Non-profit

Justice March

Formation:

April 2018

Type:

Advocacy Group

Project of:

Sixteen Thirty Fund

Justice March is a left-of-center advocacy organization and project of the Sixteen Thirty Fund, an advocacy nonprofit managed by the for-profit consulting firm Arabella Advisors. Unlike many projects of the Sixteen Thirty Fund, Justice March does not appear to have an online presence or any traceable list of staffing. [1]

Background

Justice March is a registered trade name of the Sixteen Thirty Fund, a left-wing “secret-money” advocacy group that was active promoting Democratic candidates during the 2018 midterm elections. [2] Sixteen Thirty Fund registered the trade name Justice March on April 12, 2018 with the District of Columbia Department of Consumer and Regulatory Affairs. [3] The trade name expires on April 11, 2020. [4]

Many of the Sixteen Thirty Fund trade names were for groups very active at the local and state level on behalf of Democratic congressional campaigns during the 2018 midterm elections–usually criticizing Republican candidates through issue advocacy without direct endorsements. Projects had individual websites, Facebook pages, aired commercials, and promoted volunteer efforts. Many listed staff and executives. [5]

Justice March does not appear to be associated with a specific event or demonstration.

Secrecy of Sixteen Thirty

Politico has called the Sixteen Thirty Fund, a 501(c)(4) advocacy group, a “massive ‘dark money’ group.” The news outlet also said the Fund has “contributed to efforts ranging from fighting Supreme Court Justice Brett Kavanaugh and other judges and nominees named by President Donald Trump to boosting ballot measures raising the minimum wage and changing laws on voting and redistricting in numerous states.” [6]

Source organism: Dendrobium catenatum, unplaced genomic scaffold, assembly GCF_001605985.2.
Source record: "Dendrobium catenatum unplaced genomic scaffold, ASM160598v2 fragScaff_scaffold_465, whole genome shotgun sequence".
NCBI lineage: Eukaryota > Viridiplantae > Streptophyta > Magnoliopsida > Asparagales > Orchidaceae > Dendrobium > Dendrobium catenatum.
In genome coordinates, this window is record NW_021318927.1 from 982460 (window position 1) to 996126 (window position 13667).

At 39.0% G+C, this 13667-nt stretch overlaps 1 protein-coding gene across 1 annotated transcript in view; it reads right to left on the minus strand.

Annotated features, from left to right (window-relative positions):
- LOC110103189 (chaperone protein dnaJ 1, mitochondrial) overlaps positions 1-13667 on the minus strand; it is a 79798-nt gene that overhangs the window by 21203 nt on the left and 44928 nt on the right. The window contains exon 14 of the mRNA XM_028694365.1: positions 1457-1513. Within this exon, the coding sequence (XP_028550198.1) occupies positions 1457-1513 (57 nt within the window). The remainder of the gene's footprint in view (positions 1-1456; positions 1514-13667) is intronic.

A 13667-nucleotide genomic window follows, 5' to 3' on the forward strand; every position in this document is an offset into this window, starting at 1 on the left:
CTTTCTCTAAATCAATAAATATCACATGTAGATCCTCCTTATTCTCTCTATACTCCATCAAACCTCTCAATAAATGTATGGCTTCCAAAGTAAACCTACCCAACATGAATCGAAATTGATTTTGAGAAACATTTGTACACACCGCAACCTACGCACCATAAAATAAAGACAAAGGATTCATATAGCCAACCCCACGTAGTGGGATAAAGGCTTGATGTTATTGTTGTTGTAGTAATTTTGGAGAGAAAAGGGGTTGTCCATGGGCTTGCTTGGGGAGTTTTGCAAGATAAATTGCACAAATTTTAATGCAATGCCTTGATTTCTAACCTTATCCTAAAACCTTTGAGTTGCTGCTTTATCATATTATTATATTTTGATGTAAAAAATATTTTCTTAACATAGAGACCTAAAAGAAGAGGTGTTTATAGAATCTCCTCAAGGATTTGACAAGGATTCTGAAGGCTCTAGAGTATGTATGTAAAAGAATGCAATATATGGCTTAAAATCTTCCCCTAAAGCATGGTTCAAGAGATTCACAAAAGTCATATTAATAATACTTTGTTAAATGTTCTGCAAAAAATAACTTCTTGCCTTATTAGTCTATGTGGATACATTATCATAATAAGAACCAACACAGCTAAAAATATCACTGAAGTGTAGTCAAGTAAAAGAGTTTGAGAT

The Washington Post editorial board in November 2019 called the Sixteen Thirty Fund a “big campaign donor,” and noted the scale of large contributions (among them a $26.7 million donation to the Fund). [7] The $26.7 million donation likely originated with the New Venture Fund, the largest of Arabella Advisors’ in-house nonprofits. [8]

References

  1. Sixteen Thirty Fund. Form 990. 2018. Accessed January 10, 2020. https://static.politico.com/4b/32/19c3670b41dfa1f8c1b3e0972138/2018-1630-form990.pdf ^
  2. Bland, Scott. “Liberal Secret-money Network Hammers House GOP.” Politico. July 29, 2018. Accessed January 08, 2019. https://www.politico.com/story/2018/07/29/democrats-dark-money-midterms-house-745145 ^
  3. Sixteen Thirty Fund. District of Columbia Department of Consumer and Regulatory Affairs. Accessed November 21, 2019. https://www.documentcloud.org/documents/6555491-Sixteen-Thirty-Fund-Incorporation-Records.html ^
  4. Sixteen Thirty Fund. Open Corporates. Accessed January 10, 2020. https://opencorporates.com/companies/us_dc/EXTUID_2696217 ^
  5. Bland, Scott. “Liberal Secret-money Network Hammers House GOP.” Politico. July 29, 2018. Accessed January 08, 2019. https://www.politico.com/story/2018/07/29/democrats-dark-money-midterms-house-745145 ^
  6. Scott Bland and Maggie Severns. “Documents reveal massive ‘dark-money’ group boosted Democrats in 2018.” Politico. November 19, 2019. Accessed November 21, 2019. https://www.politico.com/news/2019/11/19/dark-money-democrats-midterm-071725 ^
  7. Washington Post Editorial Board. “Big campaign donors have exploited a loophole. Congress must change the law.” Washington Post. November 24, 2019. Accessed January 7, 2020. https://www.washingtonpost.com/opinions/big-campaign-donors-have-exploited-a-loophole-congress-must-change-the-law/2019/11/21/ab31cf3a-0bd6-11ea-bd9d-c628fd48b3a0_story.html

    ^

  8. Walter, Scott. “Letter to the Editor: This Organization Traced the Suppose ‘Dark Money’s’ Origins. Washington Post. November 24, 2019. Accessed January 7, 2020. https://www.washingtonpost.com/opinions/this-organization-traced-the-supposed-dark-moneys-origins/2019/11/24/07d88e78-0d48-11ea-8054-289aef6e38a3_story.html ^
  See an error? Let us know!